The Brides Across America organization and a Fort Worth bridal store are helping dozens of military brides-to-be from North Texas.
Most of the brides, both servicewomen and fiancées of servicemen, already have their rings and wedding dates, but until this week didn't have a dress.
The Brides Across America organization has given away more than 6,000 wedding dresses over the last few years. This week Bliss Bridal Salon along with 809 Vickery and others will give away 50 dresses donated by designers.
And while most of the brides scheduled their appointment weeks ago, that wasn't the case for Fort Worth native Charli Santifort.
"Right after we got engaged, he goes, 'I have one more present for you, your dress is for free.' And I go, 'what?'" said Santifort.
And that proposal happened less than two days after the Fourth of July holiday.
"He proposed on a ship in Boston Harbor on the Fourth of July," said Santifort. "I was standing there looking at the skyline with his mom and all of a sudden I hear, 'excuse me ladies and gentlemen.' And I turn around and he's in his full uniform and I instantly start crying and after that it was all a blur. But he got down on one knee and after that everyone on the ship said, 'hip hip hooray', three times."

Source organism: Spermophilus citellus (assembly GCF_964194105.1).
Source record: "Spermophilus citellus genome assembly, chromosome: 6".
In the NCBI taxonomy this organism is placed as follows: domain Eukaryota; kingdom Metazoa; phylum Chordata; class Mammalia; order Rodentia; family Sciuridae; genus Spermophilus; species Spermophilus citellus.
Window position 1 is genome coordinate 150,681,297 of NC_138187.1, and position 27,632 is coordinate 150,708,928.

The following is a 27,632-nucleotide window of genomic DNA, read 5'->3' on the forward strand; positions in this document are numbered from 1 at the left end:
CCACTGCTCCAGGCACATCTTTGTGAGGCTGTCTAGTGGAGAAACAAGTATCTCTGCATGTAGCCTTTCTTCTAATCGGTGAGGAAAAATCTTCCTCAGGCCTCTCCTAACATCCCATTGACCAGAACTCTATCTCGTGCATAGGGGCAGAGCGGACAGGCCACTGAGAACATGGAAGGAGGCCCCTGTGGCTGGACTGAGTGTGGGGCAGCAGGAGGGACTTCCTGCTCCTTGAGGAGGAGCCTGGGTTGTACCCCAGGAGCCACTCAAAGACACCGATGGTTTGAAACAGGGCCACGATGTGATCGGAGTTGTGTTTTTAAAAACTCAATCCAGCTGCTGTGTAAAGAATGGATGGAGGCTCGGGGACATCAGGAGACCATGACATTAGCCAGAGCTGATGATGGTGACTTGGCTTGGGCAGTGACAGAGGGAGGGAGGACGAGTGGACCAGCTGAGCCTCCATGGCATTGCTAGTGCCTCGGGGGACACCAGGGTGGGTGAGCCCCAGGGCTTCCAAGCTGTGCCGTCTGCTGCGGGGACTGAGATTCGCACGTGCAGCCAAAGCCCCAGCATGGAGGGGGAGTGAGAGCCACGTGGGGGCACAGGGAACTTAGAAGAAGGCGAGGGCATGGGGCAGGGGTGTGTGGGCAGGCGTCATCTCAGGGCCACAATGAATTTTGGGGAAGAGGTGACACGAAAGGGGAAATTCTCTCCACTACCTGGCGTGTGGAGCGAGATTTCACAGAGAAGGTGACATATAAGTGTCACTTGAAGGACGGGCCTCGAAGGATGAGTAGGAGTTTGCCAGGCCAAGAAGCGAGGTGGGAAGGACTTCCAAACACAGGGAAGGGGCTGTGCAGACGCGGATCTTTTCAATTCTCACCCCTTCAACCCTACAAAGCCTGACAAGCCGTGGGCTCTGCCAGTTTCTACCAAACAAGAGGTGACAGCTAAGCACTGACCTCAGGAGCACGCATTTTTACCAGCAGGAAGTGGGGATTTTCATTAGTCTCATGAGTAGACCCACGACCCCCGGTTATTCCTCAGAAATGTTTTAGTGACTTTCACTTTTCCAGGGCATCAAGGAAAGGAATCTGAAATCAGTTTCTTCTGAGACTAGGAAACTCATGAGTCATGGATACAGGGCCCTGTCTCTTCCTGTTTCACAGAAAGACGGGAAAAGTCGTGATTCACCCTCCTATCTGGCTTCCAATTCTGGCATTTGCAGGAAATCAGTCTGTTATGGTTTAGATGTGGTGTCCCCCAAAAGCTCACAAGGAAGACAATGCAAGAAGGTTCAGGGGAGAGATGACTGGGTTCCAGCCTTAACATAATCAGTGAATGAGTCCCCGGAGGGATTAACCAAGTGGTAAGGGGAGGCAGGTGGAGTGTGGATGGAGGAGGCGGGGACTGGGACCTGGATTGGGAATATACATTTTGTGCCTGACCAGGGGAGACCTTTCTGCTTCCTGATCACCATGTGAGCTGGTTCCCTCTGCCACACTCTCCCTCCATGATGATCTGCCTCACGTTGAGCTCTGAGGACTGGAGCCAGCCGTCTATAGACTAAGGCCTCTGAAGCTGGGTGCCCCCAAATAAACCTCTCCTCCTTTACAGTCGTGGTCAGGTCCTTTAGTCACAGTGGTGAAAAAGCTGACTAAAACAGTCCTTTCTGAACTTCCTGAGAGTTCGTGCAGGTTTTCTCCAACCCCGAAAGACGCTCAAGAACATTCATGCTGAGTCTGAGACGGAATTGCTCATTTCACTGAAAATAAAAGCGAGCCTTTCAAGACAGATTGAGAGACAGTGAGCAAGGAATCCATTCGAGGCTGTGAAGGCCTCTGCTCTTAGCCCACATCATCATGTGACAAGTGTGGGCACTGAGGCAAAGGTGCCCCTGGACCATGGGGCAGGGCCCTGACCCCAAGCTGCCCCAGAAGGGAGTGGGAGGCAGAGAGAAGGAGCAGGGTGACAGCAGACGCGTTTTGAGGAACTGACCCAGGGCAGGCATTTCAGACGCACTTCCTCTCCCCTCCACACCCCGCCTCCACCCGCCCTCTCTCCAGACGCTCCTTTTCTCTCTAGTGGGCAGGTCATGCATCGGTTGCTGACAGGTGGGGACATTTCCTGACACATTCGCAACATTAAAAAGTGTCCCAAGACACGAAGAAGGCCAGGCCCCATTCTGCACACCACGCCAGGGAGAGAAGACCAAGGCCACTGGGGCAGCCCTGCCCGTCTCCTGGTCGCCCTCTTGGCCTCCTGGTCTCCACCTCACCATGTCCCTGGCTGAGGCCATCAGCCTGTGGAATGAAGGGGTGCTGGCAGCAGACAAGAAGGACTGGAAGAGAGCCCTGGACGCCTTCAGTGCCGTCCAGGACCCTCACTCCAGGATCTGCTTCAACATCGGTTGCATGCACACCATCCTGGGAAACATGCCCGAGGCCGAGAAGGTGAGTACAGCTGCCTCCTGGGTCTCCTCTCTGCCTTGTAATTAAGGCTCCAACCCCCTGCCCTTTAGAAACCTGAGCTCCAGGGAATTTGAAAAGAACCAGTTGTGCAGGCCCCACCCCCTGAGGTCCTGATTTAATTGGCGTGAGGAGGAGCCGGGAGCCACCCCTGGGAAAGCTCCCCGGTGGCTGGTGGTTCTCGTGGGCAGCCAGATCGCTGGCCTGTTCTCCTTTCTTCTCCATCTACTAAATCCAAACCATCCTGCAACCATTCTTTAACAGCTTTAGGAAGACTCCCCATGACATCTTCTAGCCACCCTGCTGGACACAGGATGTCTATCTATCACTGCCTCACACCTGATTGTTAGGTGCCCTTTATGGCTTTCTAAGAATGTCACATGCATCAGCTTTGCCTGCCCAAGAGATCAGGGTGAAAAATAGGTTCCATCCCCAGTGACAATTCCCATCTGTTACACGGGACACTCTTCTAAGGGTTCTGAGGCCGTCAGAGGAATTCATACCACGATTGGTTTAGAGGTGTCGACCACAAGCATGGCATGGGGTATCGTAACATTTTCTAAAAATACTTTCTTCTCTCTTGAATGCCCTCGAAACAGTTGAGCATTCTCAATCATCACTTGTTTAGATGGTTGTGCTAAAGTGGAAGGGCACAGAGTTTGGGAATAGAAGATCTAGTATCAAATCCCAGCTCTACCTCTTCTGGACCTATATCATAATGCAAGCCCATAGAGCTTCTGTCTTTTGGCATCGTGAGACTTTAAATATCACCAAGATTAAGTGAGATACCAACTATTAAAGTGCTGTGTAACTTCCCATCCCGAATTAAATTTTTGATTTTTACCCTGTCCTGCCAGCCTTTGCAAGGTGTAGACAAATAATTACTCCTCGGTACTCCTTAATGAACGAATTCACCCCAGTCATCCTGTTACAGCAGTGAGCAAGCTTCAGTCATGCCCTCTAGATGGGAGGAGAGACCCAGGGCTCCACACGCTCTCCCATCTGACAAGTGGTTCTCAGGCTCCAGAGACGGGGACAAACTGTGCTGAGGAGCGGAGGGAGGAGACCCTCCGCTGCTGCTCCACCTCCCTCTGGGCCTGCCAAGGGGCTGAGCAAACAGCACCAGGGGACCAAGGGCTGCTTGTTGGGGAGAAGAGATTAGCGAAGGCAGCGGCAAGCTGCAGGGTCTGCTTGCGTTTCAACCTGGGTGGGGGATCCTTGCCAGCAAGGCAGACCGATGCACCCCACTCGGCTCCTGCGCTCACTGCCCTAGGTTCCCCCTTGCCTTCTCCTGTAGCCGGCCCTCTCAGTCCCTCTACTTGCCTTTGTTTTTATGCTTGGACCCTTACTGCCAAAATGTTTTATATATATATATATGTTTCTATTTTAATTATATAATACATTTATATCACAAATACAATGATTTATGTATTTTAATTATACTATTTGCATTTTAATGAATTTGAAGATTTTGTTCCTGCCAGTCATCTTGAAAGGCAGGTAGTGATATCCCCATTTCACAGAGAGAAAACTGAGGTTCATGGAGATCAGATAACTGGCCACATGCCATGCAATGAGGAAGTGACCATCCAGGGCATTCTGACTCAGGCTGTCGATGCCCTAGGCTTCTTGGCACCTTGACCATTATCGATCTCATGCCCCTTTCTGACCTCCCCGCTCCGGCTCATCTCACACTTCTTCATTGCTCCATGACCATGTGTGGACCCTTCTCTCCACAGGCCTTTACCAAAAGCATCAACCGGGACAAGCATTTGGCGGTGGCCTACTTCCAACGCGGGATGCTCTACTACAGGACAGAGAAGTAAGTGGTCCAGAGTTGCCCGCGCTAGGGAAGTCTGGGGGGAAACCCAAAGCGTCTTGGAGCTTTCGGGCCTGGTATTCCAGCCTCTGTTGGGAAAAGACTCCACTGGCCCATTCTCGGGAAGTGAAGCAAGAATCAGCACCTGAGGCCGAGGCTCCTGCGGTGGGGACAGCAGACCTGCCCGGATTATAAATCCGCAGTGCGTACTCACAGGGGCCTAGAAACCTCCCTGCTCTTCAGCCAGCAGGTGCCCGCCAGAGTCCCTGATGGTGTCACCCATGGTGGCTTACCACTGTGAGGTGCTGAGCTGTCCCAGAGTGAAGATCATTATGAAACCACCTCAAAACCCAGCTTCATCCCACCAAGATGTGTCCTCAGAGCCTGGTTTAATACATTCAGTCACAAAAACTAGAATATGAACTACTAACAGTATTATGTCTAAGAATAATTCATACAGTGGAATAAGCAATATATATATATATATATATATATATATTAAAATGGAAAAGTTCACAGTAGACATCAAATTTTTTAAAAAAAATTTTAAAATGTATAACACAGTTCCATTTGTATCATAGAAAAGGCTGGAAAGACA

Santifort's future husband is a captain in the U.S. Air Force and is based in Boston. While the wedding won't happen for another year, after she finishes up school she's already got one of the most important things she'll need.
"It's been less than 48 hours and I already have a dress," said the Fort Worth native.
Many of the brides who showed up just south of downtown drove for hours to get one of the dresses valued between $500 and $5,000. And while the brides were certainly grateful, so too were the folks at Bliss Bridal that they could help young military families.
"Anything to give them that little piece of home back, that normalcy back, they really latch on to that and they really appreciate it," said Wendy Holsonback. "I think the most memorable thing we've seen so far, especially with the service members, is when the brides look down at the dress and they tear up and say, 'I never thought I'd get one.'"
But just a few days following the Fourth of July, those newly and not so newly engaged can be appreciated and honored once again for their family's sacrifice.
"It's really amazing, especially since he is going back to Iraq for a second tour, to be able to have this kind of thank you to the troops is wonderful," said Santifort, who plans to say "I do" in North Texas.